Example: A school district refuses to acknowledge a written recommendation from the licensed practitioner who is supervising the child’s private instruction as evidence of the child’s proficiency. This is impermissible.
    Example: A school district refuses to consider assessment results presented by the family. The assessment instrument is on the Iowa Department of Education’s list of acceptable assessments for compliance with Iowa Code section 299A.4. The district rejects the assessment because it is “not the Iowa Assessment.” This is impermissible.
    Example: A school district declares a dually enrolled student ineligible to access Senior Year Plus programs because the student’s score on the ACT college readiness exam was 19. The proficiency cut-off in the Senior Year Plus rules is 21. This is a required outcome.
  3. Districts are to give timely information to all students and their parents, including dual-enrolled students and their parents, regarding Senior Year Plus programs, including responding to information requests. All students and parents, including dual-enrolled students and their parents, must receive information about Senior Year Plus programs in an effective manner. Withholding information from parents is improper.
    Example: A parent of a dually enrolled student requests information about Senior Year Plus programs, including registration deadlines. The school does not respond. When the parent follows up, the school informs the parent that she missed the registration deadline. This is improper.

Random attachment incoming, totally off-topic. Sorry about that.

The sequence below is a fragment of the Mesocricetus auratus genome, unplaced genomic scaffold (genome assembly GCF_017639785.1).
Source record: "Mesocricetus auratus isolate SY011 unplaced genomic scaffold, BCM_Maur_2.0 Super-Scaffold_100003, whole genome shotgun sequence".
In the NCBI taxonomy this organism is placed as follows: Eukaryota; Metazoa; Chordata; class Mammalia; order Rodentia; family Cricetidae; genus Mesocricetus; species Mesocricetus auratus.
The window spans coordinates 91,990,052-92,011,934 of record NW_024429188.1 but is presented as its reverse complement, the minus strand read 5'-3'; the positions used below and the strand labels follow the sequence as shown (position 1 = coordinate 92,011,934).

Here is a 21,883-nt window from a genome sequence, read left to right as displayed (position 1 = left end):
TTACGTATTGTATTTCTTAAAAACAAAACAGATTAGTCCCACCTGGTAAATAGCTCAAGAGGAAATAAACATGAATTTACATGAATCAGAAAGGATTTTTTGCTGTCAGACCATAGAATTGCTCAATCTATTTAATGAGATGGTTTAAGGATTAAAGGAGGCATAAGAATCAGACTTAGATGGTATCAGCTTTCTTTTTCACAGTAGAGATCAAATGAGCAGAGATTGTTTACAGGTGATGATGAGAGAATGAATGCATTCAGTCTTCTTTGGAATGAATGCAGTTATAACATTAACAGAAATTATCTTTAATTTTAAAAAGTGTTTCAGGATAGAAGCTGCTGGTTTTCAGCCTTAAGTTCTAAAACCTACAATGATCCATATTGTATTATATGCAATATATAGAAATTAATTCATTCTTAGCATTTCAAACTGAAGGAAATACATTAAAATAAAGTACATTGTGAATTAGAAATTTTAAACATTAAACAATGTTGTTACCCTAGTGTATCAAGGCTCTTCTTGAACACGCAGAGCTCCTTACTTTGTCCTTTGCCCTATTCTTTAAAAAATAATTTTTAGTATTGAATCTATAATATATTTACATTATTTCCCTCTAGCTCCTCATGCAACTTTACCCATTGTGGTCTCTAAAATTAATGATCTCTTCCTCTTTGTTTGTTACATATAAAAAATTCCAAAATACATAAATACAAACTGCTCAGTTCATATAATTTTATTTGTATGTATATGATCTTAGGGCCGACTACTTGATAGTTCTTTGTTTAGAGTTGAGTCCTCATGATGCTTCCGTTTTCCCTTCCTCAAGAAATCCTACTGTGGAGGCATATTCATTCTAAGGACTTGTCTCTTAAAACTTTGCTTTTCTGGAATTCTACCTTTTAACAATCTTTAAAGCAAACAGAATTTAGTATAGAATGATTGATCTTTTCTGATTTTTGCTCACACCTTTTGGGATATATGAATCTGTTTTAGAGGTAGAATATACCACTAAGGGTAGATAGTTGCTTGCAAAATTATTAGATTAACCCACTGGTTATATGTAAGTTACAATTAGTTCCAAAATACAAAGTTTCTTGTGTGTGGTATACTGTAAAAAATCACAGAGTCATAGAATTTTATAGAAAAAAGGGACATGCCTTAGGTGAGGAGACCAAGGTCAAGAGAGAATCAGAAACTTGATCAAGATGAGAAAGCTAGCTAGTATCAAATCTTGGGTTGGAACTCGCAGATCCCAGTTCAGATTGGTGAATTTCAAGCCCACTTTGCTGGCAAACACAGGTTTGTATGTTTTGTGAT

4. Districts are to give timely information to all students and their parents, including dual-enrolled students and their parents, regarding Senior Year Plus programs, including responding to information requests. All students and parents, including dual-enrolled students and their parents, must receive information about Senior Year Plus programs in an effective manner. Withholding information from parents is improper.
    Example: A parent of a dually enrolled student requests information about Senior Year Plus programs, including registration deadlines. The school does not respond. When the parent follows up, the school informs the parent that she missed the registration deadline. This is improper.
    Example: A parent of a dually enrolled student requests information about Senior Year Plus programs, including registration deadlines. The school informs her that the deadlines are in the student handbook and on the district’s web page. The parent misses the deadline and then complains. The district’s actions were allowable.

For more information, contact Eric St. Clair at 515-725-0127 or eric.stclair@iowa.gov.

Printed from the Iowa Department of Education website on November 23, 2017 at 6:05pm.